Ned Vizzini is the New York Times bestselling author of young-adult books ‘It’s Kind of a Funny Story’, ‘The Other Normals’, ‘Be More Chill’, and ‘Teen Angst? Naaah..’.. In television, he has written for MTV’s Teen Wolf and currently writes for NBC’s Believe, forthcoming in March 2014 from J.J. Abrams and Alfonso Cuarón. His essays and criticism have appeared in the New York Times, the Daily Beast, and the New Yorker. He is the coauthor with Chris Columbus of the fantasy-adventure series ‘House of Secrets’. His work has been translated into 25 languages. He lives in Los Angeles.
Henry: And yes, that would be the Chris Columbus who directed such movies as Mrs. Doubtfire, two Harry Potter movies, Percy Jackson & the Olympians: The Lightning Thief, and Home Alone.
For what age audience do you write?
I write for everyone! That’s an easy answer because you hope everyone — or anyone — will read your work. In terms of marketing terms, my books are young-adult books, which means they are for readers 13 and up. My recent project ‘House of Secrets’ is for younger readers, from ages seven to twelve, although I have photographic evidence that at least one six-year-old has read it. My work on Last Resort, the TV show, was adult-oriented, and Believe, the show I’m on now, is also for adults. (It will air on Sundays at 9pm.)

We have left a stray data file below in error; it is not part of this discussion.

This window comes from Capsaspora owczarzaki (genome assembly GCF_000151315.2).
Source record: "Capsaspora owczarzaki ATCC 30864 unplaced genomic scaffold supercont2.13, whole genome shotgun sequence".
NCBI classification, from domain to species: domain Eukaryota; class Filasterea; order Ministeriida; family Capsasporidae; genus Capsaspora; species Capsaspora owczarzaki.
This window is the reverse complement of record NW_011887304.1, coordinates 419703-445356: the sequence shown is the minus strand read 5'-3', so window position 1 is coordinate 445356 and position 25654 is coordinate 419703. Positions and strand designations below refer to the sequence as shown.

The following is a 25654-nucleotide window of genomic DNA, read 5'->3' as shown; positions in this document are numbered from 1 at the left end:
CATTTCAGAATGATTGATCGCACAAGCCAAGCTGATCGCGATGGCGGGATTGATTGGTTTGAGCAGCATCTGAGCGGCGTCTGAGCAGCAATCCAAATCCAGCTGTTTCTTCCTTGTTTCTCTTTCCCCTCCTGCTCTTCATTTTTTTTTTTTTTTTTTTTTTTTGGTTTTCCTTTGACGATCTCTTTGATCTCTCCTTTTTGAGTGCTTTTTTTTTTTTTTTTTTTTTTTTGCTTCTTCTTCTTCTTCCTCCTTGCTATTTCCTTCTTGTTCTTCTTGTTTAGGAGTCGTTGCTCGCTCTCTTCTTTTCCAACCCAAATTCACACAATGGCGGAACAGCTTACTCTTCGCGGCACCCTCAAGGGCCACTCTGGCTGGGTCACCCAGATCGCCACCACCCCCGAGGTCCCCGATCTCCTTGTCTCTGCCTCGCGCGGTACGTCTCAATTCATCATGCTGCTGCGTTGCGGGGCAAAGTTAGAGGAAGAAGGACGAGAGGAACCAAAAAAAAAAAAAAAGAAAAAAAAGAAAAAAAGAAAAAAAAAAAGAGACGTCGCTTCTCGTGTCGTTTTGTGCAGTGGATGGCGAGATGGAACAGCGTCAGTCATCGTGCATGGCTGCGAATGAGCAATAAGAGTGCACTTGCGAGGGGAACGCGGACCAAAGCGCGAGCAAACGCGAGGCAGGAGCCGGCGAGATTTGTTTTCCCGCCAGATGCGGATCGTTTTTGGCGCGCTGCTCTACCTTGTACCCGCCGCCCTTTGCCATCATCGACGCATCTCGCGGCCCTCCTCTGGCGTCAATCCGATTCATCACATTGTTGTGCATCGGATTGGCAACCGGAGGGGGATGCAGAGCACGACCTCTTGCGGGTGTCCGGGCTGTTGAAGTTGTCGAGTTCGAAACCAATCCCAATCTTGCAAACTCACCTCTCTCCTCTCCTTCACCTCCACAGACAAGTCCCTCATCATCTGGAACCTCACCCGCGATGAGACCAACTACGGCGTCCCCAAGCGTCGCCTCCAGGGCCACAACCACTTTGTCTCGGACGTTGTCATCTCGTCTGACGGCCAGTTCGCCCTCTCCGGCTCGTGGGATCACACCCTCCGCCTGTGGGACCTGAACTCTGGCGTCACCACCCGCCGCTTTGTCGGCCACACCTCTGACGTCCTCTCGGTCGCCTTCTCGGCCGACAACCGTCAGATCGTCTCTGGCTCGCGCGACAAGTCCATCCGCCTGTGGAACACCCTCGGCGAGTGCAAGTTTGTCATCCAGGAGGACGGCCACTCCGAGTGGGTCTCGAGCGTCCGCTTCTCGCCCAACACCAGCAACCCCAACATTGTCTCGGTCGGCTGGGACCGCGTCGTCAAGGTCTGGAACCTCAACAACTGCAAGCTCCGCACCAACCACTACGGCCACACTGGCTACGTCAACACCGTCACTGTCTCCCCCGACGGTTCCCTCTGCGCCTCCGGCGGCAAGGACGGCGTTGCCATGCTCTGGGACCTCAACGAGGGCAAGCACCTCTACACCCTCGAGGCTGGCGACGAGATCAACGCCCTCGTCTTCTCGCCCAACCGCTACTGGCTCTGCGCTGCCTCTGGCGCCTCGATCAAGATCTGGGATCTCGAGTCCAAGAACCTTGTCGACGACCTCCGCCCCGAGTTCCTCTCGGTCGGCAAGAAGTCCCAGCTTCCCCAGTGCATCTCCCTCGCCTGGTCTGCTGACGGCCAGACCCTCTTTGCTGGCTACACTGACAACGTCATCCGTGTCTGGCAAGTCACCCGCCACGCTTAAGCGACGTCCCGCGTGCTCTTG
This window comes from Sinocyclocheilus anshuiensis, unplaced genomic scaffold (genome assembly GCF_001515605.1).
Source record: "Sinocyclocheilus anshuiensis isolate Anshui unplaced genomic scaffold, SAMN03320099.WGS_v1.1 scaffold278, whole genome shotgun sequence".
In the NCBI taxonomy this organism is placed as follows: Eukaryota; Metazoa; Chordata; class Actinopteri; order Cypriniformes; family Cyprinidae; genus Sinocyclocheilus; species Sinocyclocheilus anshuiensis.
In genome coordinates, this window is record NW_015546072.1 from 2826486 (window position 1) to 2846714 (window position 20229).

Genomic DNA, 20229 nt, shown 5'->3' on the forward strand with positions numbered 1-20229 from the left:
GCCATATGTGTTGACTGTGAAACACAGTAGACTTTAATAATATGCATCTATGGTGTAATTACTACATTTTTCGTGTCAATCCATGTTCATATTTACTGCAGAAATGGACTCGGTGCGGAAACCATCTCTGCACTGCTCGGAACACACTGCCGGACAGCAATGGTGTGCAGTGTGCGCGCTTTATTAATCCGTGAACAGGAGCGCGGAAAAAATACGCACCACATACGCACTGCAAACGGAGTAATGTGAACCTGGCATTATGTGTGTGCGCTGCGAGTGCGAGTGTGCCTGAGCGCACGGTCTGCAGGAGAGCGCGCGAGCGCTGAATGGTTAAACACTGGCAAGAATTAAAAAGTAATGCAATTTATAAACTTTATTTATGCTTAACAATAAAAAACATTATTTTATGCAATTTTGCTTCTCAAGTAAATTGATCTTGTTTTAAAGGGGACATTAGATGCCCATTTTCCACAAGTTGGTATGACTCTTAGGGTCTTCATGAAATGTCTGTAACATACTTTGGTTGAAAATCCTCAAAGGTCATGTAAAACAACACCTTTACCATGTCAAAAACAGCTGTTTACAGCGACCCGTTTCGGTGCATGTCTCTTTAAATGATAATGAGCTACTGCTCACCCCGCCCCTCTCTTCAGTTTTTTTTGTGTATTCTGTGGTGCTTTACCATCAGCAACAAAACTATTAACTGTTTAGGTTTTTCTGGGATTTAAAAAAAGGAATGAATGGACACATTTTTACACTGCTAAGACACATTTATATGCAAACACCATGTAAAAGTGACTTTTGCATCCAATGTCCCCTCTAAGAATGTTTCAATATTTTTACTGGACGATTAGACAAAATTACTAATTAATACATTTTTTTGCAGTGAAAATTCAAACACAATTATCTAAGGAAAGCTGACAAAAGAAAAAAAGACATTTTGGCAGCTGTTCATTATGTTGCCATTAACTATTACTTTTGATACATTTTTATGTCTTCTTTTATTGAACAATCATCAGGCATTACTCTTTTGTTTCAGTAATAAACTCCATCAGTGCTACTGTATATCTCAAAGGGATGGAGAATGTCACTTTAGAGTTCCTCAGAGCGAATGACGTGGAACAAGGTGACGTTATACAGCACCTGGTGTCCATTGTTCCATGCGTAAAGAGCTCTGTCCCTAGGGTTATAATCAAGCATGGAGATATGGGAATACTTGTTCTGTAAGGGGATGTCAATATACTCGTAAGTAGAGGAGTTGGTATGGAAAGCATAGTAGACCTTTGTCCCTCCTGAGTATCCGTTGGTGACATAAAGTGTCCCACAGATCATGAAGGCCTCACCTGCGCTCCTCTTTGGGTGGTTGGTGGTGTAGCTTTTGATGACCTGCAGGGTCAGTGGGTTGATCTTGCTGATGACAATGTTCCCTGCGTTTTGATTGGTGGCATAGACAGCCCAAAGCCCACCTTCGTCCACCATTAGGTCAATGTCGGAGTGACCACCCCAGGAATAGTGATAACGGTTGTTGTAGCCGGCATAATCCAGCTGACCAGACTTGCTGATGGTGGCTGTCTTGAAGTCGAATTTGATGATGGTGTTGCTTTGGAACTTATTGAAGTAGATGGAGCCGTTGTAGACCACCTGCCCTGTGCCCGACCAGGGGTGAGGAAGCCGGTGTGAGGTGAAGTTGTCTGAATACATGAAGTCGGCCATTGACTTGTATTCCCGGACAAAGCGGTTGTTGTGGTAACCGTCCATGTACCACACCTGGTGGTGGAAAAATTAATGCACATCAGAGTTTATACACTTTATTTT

Tell us about your latest book.
‘House of Secrets’ is a fantasy adventure book in the tradition of ‘Redwall’ or the R. A. Salvatore books I loved as a kid. It’s about a trio of siblings — the Walkers — who move into a creepy house in San Francisco and learn that it used to be owned by an even creepier writer, Denver Kristoff. Kristoff is like an H. P. Lovecraft or Robert E. Howard; he wrote all these cult novels in the early 20th century that have been lost to time. When the Walkers anger the wrong person, they — and the house — get sent into a mixed-up world where all of Kristoff’s books come to life. So they have to fight to find their way home. Oh, and there’s a colossus who eats giant dragonflies.
What do you hope readers will get from reading that book?
I hope that readers will have a good time reading ‘House of Secrets’.
Henry: I have a copy in my to-be-read pile.
What aspect of writing do you find most challenging?
The most challenging aspect of writing is finding the time to do it. This is difficult because the world is a treacherous and horrible place.
Henry: Particularly when there’s a colossus who eats giant dragonflies nearby.
What is a powerful lesson you’ve learned from being a writer?
I’ve learned that you can’t let anyone do your selling for you. Even though there’s a big apparatus at HarperCollins supporting ‘House of Secrets’ and they have done a fantastic job, a lot of the press that I’ve received for it has simply come from me asking for help.
Henry: You’re welcome. 🙂
What has been a memorable experience that you never would have had if you had not been a writer?